30 April 2019

Voter Turn-out and Popular Vote Shares of Parties, 1949 - 2019 #nlpoli

Election turn-out has been declining steadily for provincial elections since the mid-1990s.  The 2019 general election is on track to show a record low turn-out at 44% of eligible voters.
Party share of eligible vote had declined in the same period.  The Liberal victory in 2015 went against the pattern since Confederation of an increased turn-out in an election in which the government changes hands.
In the 70 years since Confederation, provincial voter turn-out has varied in each election.

Turnout tended to be highest when there was a well-contested election such as on three occasions when the government changed hands.  The exception to this rule was 2015 when turn-out dropped from the previous election.

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In 1989, turn-out was higher than the previous election but, curiously enough, in the hotly contested election of 1993,  turn-out actually went up.  That was the third-highest turn-out since Confederation, falling only five percentage points behind the 1971 general election that effectively ended Joe Smallwood’s reign as Premier.

There was a slight uptick in turn-out in 2003, but what is unmistakable is the steady trend downward of turn-out since the peak in 1993 (the green arrow).  The 2019 projection – based on MQO’s last poll for NTV  - would put turn-out in the general election at 44%.  Turn-out might be higher than that, but the signs are pointing toward a record low turn-out even if it does not reach below 50% of eligible voters.

Party Share of Eligible Vote

While opinion polls and popular commentary tend to focus on popular vote - the share a party gets of people who actually voted - it is sometimes useful to look the share a party gets of all votes. This is the equivalent of looking at party choice as the share of all responses to a poll, not just the decideds.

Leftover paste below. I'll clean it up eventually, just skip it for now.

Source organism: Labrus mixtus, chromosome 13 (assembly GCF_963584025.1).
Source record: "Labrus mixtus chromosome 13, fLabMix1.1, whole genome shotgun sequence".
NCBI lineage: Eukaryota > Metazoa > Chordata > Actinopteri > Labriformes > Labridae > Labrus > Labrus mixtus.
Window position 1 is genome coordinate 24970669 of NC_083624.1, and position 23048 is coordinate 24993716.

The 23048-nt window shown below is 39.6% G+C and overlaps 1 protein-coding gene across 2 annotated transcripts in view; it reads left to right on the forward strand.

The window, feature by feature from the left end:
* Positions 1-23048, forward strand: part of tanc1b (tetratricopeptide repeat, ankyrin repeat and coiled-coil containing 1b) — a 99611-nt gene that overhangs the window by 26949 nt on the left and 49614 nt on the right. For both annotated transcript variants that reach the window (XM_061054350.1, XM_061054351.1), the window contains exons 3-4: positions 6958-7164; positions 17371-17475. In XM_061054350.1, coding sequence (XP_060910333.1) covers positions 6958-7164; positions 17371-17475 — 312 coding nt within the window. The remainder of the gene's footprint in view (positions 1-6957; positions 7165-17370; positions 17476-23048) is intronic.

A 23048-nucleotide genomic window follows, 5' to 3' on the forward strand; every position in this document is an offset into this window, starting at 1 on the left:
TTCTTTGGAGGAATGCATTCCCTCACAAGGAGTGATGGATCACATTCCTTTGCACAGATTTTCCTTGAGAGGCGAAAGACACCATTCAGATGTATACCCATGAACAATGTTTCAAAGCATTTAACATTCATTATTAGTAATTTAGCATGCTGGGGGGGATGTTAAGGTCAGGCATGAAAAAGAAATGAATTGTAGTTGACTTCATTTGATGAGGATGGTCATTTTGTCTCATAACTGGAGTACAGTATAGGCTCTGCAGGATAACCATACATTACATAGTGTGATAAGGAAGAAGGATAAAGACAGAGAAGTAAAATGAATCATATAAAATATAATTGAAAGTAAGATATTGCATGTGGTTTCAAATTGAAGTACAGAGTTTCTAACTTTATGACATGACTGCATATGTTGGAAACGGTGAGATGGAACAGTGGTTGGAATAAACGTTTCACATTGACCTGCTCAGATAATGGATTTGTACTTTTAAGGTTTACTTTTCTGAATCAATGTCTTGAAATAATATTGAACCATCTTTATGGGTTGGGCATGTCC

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The black dotted line in the chart shows the turn-out in each election as a share of the eligible vote.  The party shares are shown in the appropriate colours.

In the period after 1972,  the Liberals, Conservatives, and New Democrats occupied fairly consistent shares of the eligible vote. Starting in 2003, though, the Liberal and NDP shares shrank considerably while the Conservative sustained the same level of support for two elections that the Liberals had enjoyed roughly a decade earlier.

Look at 2011, though.  The Conservatives won a majority government with 10% less of the eligible vote.  And on top of that the Liberals were just no longer a competitive political party.  There was a wholesale collapse of support for the party.

Now look at 2015.  The Conservatives and the Liberals changed place in support.  Dwight Ball won the same share of eligible vote as Kathy Dunderdale.  Notice as well that the turnout in the election dropped during this whole time as well, except for a minor uptick in 2003.  Not only were people not going to the polls but support for the governing party and for the opposition parties shrank as well.

The 2019 forecast numbers are the last poll MQO did before the election for NTV.  Turnout would be 44%.  The Liberals were 10 points below where they were in 2015.  The Conservatives would be roughly one percentage above where they were.